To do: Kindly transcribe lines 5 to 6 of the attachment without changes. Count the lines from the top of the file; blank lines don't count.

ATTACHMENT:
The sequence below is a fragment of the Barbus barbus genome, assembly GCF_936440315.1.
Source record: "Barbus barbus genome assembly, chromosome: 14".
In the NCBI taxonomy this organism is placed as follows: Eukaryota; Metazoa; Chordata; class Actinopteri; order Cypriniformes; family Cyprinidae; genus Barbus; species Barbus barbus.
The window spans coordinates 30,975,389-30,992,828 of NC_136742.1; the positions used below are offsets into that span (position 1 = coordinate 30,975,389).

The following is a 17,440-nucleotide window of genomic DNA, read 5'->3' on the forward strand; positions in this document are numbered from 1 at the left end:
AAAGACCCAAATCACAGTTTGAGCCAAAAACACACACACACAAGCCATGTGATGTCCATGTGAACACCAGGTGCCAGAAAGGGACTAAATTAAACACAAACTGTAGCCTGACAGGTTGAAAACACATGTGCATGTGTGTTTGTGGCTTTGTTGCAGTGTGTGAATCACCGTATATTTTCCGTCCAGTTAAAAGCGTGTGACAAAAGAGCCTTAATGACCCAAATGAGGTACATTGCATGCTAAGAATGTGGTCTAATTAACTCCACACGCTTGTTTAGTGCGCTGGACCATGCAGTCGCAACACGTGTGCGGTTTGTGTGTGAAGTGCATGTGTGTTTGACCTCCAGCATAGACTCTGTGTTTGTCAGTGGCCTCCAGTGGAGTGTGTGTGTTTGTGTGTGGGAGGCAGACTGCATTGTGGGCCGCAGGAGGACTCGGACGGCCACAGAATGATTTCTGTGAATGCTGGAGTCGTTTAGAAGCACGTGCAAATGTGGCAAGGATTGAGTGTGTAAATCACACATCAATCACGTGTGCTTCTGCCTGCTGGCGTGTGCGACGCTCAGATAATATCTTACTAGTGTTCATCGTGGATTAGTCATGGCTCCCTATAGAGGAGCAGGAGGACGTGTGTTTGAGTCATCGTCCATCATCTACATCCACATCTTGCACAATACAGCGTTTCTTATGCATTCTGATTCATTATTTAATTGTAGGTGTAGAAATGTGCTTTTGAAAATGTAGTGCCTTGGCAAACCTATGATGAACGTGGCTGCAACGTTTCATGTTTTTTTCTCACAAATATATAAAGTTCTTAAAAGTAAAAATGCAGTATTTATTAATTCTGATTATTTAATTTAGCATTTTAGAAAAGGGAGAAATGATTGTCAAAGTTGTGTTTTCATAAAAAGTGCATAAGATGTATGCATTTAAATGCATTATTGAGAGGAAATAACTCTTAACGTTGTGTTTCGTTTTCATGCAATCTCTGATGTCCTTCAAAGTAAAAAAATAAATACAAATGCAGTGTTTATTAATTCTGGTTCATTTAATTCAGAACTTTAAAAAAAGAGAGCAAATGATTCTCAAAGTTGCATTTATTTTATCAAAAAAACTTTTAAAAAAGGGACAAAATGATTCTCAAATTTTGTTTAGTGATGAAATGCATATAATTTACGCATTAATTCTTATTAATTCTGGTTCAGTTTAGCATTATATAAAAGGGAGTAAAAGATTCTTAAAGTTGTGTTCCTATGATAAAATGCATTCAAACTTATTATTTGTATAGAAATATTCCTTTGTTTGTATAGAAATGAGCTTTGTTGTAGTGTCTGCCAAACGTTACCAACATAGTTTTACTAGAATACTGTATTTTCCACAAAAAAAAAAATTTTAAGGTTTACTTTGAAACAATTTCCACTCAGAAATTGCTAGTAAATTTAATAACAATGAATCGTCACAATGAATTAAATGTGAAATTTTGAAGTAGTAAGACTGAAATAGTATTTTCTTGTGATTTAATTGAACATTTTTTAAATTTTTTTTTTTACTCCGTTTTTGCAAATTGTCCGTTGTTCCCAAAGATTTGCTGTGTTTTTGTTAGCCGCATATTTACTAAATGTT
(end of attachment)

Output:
The following is a 17,440-nucleotide window of genomic DNA, read 5'->3' on the forward strand; positions in this document are numbered from 1 at the left end:
AAAGACCCAAATCACAGTTTGAGCCAAAAACACACACACACAAGCCATGTGATGTCCATGTGAACACCAGGTGCCAGAAAGGGACTAAATTAAACACAAACTGTAGCCTGACAGGTTGAAAACACATGTGCATGTGTGTTTGTGGCTTTGTTGCAGTGTGTGAATCACCGTATATTTTCCGTCCAGTTAAAAGCGTGTGACAAAAGAGCCTTAATGACCCAAATGAGGTACATTGCATGCTAAGAATGTGGTCTAATTAACTCCACACGCTTGTTTAGTGCGCTGGACCATGCAGTCGCAACACGTGTGCGGTTTGTGTGTGAAGTGCATGTGTGTTTGACCTCCAGCATAGACTCTGTGTTTGTCAGTGGCCTCCAGTGGAGTGTGTGTGTTTGTGTGTGGGAGGCAGACTGCATTGTGGGCCGCAGGAGGACTCGGACGGCCACAGAATGATTTCTGTGAATGCTGGAGTCGTTTAGAAGCACGTGCAAATGTGGCAAGGATTGAGTGTGTAAATCACACATCAATCACGTGTGCTTCTGCCTGCTGGCGTGTGCGACGCTCAGATAATATCTTACTAGTGTTCATCGTGGATTAGTCATGGCTCCCTATAGAGGAGCAGGAGGACGTGTGTTTGAGTCATCGTCCATCATCTACATCCACATCTTGCACAATACAGCGTTTCTTATGCATTCTGATTCATTATTTAATTGTAGGTGTAGAAATGTGCTTTTGAAAATGTAGTGCCTTGGCAAACCTATGATGAACGTGGCTGCAACGTTTCATGTTTTTTTCTCACAAATATATAAAGTTCTTAAAAGTAAAAATGCAGTATTTATTAATTCTGATTATTTAATTTAGCATTTTAGAAAAGGGAGAAATGATTGTCAAAGTTGTGTTTTCATAAAAAGTGCATAAGATGTATGCATTTAAATGCATTATTGAGAGGAAATAACTCTTAACGTTGTGTTTCGTTTTCATGCAATCTCTGATGTCCTTCAAAGTAAAAAAATAAATACAAATGCAGTGTTTATTAATTCTGGTTCATTTAATTCAGAACTTTAAAAAAAGAGAGCAAATGATTCTCAAAGTTGCATTTATTTTATCAAAAAAACTTTTAAAAAAGGGACAAAATGATTCTCAAATTTTGTTTAGTGATGAAATGCATATAATTTACGCATTAATTCTTATTAATTCTGGTTCAGTTTAGCATTATATAAAAGGGAGTAAAAGATTCTTAAAGTTGTGTTCCTATGATAAAATGCATTCAAACTTATTATTTGTATAGAAATATTCCTTTGTTTGTATAGAAATGAGCTTTGTTGTAGTGTCTGCCAAACGTTACCAACATAGTTTTACTAGAATACTGTATTTTCCACAAAAAAAAAAATTTTAAGGTTTACTTTGAAACAATTTCCACTCAGAAATTGCTAGTAAATTTAATAACAATGAATCGTCACAATGAATTAAATGTGAAATTTTGAAGTAGTAAGACTGAAATAGTATTTTCTTGTGATTTAATTGAACATTTTTTAAATTTTTTTTTTTACTCCGTTTTTGCAAATTGTCCGTTGTTCCCAAAGATTTGCTGTGTTTTTGTTAGCCGCATATTTACTAAATGTT